Massachusetts Restraining Orders are civil orders with criminal penalties. Restraining order have serious consequences. They can order you to stay away from someone, not to abuse someone and even leave your own home. Every restraining order bars possession of firearms. Attorney Patrick Donovan helps people fight restraining orders in Massachusetts.
What is a Restraining Order in Massachusetts?
Restraining orders can be called 209a orders. That is because they are found in MGL 209A. Restraining orders are civil orders with criminal penalties. Also, there are two types of restraining orders are either stay away orders or no-abuse orders.
Who Can Get a Restraining Order?
Any person who is in a “substantive relationship” (dating, family, or roommate) can apply for a restraining order in Massachusetts. Superior Court, Probate Court, and District Court in Massachusetts have jurisdiction to hear restraining orders.
Massachusetts Restraining Order Process
An ex parte hearing is the first step in the Massachusetts restraining order process. Ex parte is a means one side. This ex parte hearing is where one side can get a temporary restraining order. At the ex parte hearing, the person seeking the order (the plaintiff) must fill out an affidavit saying why they think they need the 209a order. Finally, if the judge believes the plaintiff can show a reasonable fear of harm the order issues.
Two Party Restraining Order Hearing
The two-party hearing is the second step in the Massachusetts restraining order process. The two-party hearing is held ten days after the ex parte hearing. The plaintiff goes first at the extension hearing. Usually, the plaintiff will tell the judge why the order is needed. If the plaintiff has an attorney, the attorney may question the plaintiff. After the plaintiff testifies the defendant has a right to ask questions. This is called cross-examination. The plaintiff can, if they want, call witnesses after the cross-examination. The defendant can then cross-examine the witnesses. The defendant may testify after the plaintiff presents all of their evidence. This is entirely the defendant’s decision. If the defendant chooses to testify the plaintiff has the right to cross-examination. Also, the defendant can offer any witness they like.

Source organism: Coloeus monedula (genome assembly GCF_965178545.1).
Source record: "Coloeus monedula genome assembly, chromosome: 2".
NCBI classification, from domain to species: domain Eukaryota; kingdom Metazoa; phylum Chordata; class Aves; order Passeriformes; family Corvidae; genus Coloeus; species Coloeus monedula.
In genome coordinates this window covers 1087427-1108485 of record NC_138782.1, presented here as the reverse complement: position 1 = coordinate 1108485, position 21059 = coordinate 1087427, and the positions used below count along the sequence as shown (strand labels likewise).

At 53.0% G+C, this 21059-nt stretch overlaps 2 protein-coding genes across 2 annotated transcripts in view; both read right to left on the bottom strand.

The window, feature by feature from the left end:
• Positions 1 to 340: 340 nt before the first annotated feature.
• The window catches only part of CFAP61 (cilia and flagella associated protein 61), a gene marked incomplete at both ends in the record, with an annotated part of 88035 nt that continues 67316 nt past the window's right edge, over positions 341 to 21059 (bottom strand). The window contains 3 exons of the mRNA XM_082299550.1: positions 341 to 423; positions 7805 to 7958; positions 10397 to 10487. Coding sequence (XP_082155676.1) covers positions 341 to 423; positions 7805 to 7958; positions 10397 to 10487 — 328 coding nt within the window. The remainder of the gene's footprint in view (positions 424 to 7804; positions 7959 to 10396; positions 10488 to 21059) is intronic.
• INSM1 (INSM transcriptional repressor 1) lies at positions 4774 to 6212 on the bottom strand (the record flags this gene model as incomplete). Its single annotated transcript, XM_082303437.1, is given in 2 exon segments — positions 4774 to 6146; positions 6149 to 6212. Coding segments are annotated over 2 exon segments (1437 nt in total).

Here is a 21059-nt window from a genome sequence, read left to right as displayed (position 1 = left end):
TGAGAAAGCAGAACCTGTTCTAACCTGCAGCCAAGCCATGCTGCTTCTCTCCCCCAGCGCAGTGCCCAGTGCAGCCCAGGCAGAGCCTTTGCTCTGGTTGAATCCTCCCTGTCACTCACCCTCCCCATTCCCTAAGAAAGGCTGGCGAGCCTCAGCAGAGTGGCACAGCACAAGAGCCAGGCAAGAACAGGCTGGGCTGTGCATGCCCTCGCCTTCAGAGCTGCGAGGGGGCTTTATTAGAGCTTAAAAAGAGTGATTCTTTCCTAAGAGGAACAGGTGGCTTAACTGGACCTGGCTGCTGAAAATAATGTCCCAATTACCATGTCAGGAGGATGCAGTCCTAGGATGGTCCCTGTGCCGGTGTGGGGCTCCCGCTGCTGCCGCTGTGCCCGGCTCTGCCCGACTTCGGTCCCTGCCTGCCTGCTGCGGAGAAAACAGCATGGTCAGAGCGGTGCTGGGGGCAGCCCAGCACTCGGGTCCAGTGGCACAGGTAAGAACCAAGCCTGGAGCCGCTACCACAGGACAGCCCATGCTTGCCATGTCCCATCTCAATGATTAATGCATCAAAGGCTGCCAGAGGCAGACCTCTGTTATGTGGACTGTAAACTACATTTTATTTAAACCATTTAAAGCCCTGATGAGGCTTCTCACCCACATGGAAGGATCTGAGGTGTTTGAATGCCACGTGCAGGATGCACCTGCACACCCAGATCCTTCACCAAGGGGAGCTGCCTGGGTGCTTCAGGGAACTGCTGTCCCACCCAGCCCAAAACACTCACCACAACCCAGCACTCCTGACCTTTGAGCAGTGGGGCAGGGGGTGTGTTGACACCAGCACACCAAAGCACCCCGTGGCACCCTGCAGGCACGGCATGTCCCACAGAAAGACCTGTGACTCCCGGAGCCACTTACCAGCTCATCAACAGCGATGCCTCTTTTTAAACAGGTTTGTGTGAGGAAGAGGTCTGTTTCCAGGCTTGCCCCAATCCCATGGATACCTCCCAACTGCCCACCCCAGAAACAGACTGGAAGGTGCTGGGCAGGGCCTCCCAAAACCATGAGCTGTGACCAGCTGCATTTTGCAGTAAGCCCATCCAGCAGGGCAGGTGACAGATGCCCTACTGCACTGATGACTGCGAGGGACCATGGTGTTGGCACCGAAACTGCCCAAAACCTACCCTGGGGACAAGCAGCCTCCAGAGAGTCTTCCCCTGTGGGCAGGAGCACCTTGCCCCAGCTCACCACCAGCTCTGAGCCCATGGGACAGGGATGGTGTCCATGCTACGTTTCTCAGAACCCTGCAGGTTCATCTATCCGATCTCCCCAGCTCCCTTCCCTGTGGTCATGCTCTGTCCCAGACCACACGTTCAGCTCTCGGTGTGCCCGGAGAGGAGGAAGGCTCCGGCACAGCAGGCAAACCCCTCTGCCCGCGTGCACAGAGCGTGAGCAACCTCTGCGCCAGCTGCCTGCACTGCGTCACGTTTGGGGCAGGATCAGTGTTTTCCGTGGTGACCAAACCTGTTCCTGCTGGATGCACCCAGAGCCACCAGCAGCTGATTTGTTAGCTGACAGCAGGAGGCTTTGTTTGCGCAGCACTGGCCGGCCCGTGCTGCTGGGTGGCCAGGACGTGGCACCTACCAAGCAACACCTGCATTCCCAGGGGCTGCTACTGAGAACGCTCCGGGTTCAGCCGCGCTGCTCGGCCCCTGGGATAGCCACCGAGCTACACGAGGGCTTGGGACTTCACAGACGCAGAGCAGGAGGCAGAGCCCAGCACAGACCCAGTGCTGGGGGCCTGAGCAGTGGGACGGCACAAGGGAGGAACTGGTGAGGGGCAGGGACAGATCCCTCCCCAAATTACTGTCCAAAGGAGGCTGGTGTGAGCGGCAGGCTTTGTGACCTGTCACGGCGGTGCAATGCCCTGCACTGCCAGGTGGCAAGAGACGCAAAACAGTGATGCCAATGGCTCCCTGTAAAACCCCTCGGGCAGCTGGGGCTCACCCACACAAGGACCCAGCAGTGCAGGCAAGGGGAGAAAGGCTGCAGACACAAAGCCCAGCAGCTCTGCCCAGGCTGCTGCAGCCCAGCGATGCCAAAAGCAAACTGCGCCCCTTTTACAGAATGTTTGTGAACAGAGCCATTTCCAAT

The last part of the two-party hearing is closing arguments. Both sides can make a closing argument. There, the plaintiff will argue in support of the order. Then, the defendant can argue why the plaintiff does not need a Massachusetts restraining order.
The judge after hearing all of the evidence and argument has to decide if the order should be issued. The judge must use the preponderance of evidence standard. Then the judge must decide if the plaintiff has shown a reasonable fear of physical harm. If the plaintiff does the restraining order issues. Then the judge cannot issue the order if the plaintiff does not show that there is a reasonable fear of harm. Finally, the judge may issue the order for up to one year.
After one year there is another extension hearing. Again both sides can present an argument. There, the plaintiff must show there is a continued need for the restraining order. Then, the judge must determine if a reasonable person would still be in fear of the defendant. Finally, if the judge extends the order he can extend it for a certain period of time or make it permanent.
Restraining Order Consequences
Massachusetts restraining orders have many consequences. A restraining can either be a no-contact order or a no abuse order. A no-contact order means that defendant must stay away and have no contact with the plaintiff. A no-contact order forces the defendant to stay a certain distance away from the plaintiff. Also, a no-contact order may even force someone to leave their own house. A judge has the authority to order the person paying the mortgage or rent to leave. Also, a no-contact order forbids the defendant from calling, emailing, texting, or otherwise communicating with the plaintiff.
A no abuse restraining order does not include a stay-away order. A no abuse order allows the parties to be near each other. That means, this order forbids the defendant from abusing the plaintiff. Any abuse by the defendant will result in a criminal charge.
Any 209a order in Massachusetts requires gun owners not to possess any guns. Therefore, anyone who owns a gun must turn it in to the police, or to a licensed gun owner, while the order is active. Also, anyone who violates the order is subject to immediate arrest. They also face up to two and a half years in the house of correction.
Massachusetts Restraining Order Penalties
The penalty for violating a restraining order in Massachusetts are severe. Anyone convicted of violating a restraining order faces up to two years in jail. In addition, other penalties include mandatory completion of a certified batters program, probation, fines, and fees.
What you need to do if you have a Ma Restraining Order
Once a restraining order has been issued it must be followed. You must understand and follow all of the order’s terms. For example, if the order states that the person does not make any contact, the person must not make any contact. Also, violations of restraining orders can impact both divorce and child custody cases.
Call Massachusetts restraining order attorney Patrick Donovan. Attorney Donovan has fought many restraining orders in Massachusetts.
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